Sinn Féin President Gerry Adams has said that he will meet the family of murdered prison officer Brian Stack again after the election and do everything humanly possible to help them.

Mr Adams said that as someone who has been shot and had his office and home bombed, he has been able to embrace those who did that to him and move forward, saying "that's what we all need to do, move forward, everyone should do that".

In an interview with Bryan Dobson on RTÉ’s Six One News in which Mr Adams often appeared agitated and avoided directly answering a number of questions, he also said that under Sinn Féin’s plan to reduce the tax relief on pensions no one earning under €100,000 would pay an extra penny or lose an extra one.

Interview with Gerry Adams, Sinn Féin


He said Sinn Féin would return the number of beds and workers in the health service to pre-recession levels by investing an extra €3.3bn in the sector, but he said it was a ten-year plan that would take time to train staff and up the capacity.

Mr Adams said Sinn Féin would overcome the challenge the sector currently faces in attracting more nursing staff by changing their terms and conditions and as the party changed the economy he said better wages may follow.

Mr Adams also said that if his party was in government he would not draw a ministerial salary, just the average wage, and return the balance to the State.

Asked if the party had led by example in the issue of cronyism by appointing supporters to boards in Northern Ireland, Mr Adams said that everyone appointed to those boards comes through a process that has to be signed off by the Executive unlike the system in the Republic.

Sinn Féin 'not misleading' public on water charges

Earlier today, Mr Adams denied that the party is misleading the public about the amount they will save on water charges if Sinn Féin gets into government.

In an interview on RTÉ's Today with Sean O'Rourke, Mr Adams said he changed his position on paying for water on his holiday home in Donegal "in solidarity with people".

Mr Adams also explained that he travelled to the US in the past for health treatment because the type of treatment was not available here at the time.

He also said he was grateful that his friend was able to "sort the treatment for him".

He also clarified that Sinn Féin would maintain a tax relief on private health insurance if in government.

He said his party has worked out with the department of finance that, should the current rate of growth continue, there will €8.6bn euro available.

Mr Adams claimed that they will add around €2bn to that with some savings and increased taxes, €1.6bn of which will be set aside for a contingency fund and the rest will be invested in public services.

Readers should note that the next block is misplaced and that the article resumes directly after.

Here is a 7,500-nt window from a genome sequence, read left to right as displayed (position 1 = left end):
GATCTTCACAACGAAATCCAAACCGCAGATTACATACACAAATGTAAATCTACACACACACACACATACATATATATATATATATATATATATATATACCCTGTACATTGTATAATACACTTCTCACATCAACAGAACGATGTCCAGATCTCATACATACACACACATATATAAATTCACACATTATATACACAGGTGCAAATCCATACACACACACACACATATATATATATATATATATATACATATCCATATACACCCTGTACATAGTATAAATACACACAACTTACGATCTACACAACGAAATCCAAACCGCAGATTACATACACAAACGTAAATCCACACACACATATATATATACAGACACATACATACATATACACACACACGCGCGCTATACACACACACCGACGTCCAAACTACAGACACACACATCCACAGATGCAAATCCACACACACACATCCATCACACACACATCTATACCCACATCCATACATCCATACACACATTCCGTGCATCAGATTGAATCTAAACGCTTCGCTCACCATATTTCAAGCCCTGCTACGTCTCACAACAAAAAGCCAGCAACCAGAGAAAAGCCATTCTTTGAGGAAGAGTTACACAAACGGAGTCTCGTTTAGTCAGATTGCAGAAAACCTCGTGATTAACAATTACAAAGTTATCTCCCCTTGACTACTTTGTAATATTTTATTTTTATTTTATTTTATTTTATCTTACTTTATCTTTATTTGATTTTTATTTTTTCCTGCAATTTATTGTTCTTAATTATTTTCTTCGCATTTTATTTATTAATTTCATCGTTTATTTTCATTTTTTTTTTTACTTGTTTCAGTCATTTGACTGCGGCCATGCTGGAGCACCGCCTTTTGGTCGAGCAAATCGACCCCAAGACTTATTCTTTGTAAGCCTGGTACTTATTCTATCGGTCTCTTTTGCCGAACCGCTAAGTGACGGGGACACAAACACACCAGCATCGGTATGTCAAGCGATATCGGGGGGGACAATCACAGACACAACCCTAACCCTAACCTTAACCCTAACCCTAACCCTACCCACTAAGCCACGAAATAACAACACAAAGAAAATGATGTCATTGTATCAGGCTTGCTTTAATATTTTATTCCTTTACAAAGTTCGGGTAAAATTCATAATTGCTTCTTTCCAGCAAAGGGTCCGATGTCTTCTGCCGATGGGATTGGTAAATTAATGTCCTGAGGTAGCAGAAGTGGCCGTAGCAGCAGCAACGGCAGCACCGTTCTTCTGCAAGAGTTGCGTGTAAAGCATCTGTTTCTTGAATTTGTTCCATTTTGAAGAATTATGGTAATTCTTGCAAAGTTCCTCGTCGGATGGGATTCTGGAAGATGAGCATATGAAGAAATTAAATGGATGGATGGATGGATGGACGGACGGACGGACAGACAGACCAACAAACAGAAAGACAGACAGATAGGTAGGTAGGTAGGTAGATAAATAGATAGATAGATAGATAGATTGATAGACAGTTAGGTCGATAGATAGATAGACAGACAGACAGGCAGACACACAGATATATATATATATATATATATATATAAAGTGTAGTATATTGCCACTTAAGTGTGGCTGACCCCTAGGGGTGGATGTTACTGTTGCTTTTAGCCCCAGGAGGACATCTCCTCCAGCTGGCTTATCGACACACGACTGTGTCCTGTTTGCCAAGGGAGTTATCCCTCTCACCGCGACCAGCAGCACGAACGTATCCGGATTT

He also clarified that an individual earning over €100,000 a year will pay a marginal rate of tax of 59 cent in the euro.

He said that they had not consulted with IDA Ireland on the implications of plans to introduce mandatory union recognition and bargaining rights on all companies.

Mr Adams added he would remain as leader "as long as his family, his health and the party would allow him to".

He also stated that he wants what he termed "stinking, mean spirited little cuts" to be reversed and that people will be "better off under Sinn Féin".

Mr Adams said: "Our people are very decent. They do not complain about paying taxes - but about paying taxes and not receiving services."

Meanwhile, Sinn Féin's finance spokesman has said he would be prepared to step up to lead the party if the position emerged.

Pearse Doherty said leading the party was not something that he had a personal ambition to do right now as the position wasn't vacant.

He said Sinn Fein took decisions as a collective leadership and that policy decisions were taken by the Ard Fheis.

He was launching the party's document on securing long term economic growth.

The party promised the creation of 250,000 jobs over the next five years if elected to government.

Mr Doherty accused Fine Gael and Minister for Finance Michael Noonan of getting their figures wrong on the USC.

He said the cost of abolishing the USC would be €500m more than what the minister laid out in his calculations.

He said Mr Noonan was not taking into account the extra revenue that would be generated from the USC over a five year period. 

Listen to Gerry Adams' interview on Today with Sean O'Rourkein full, here...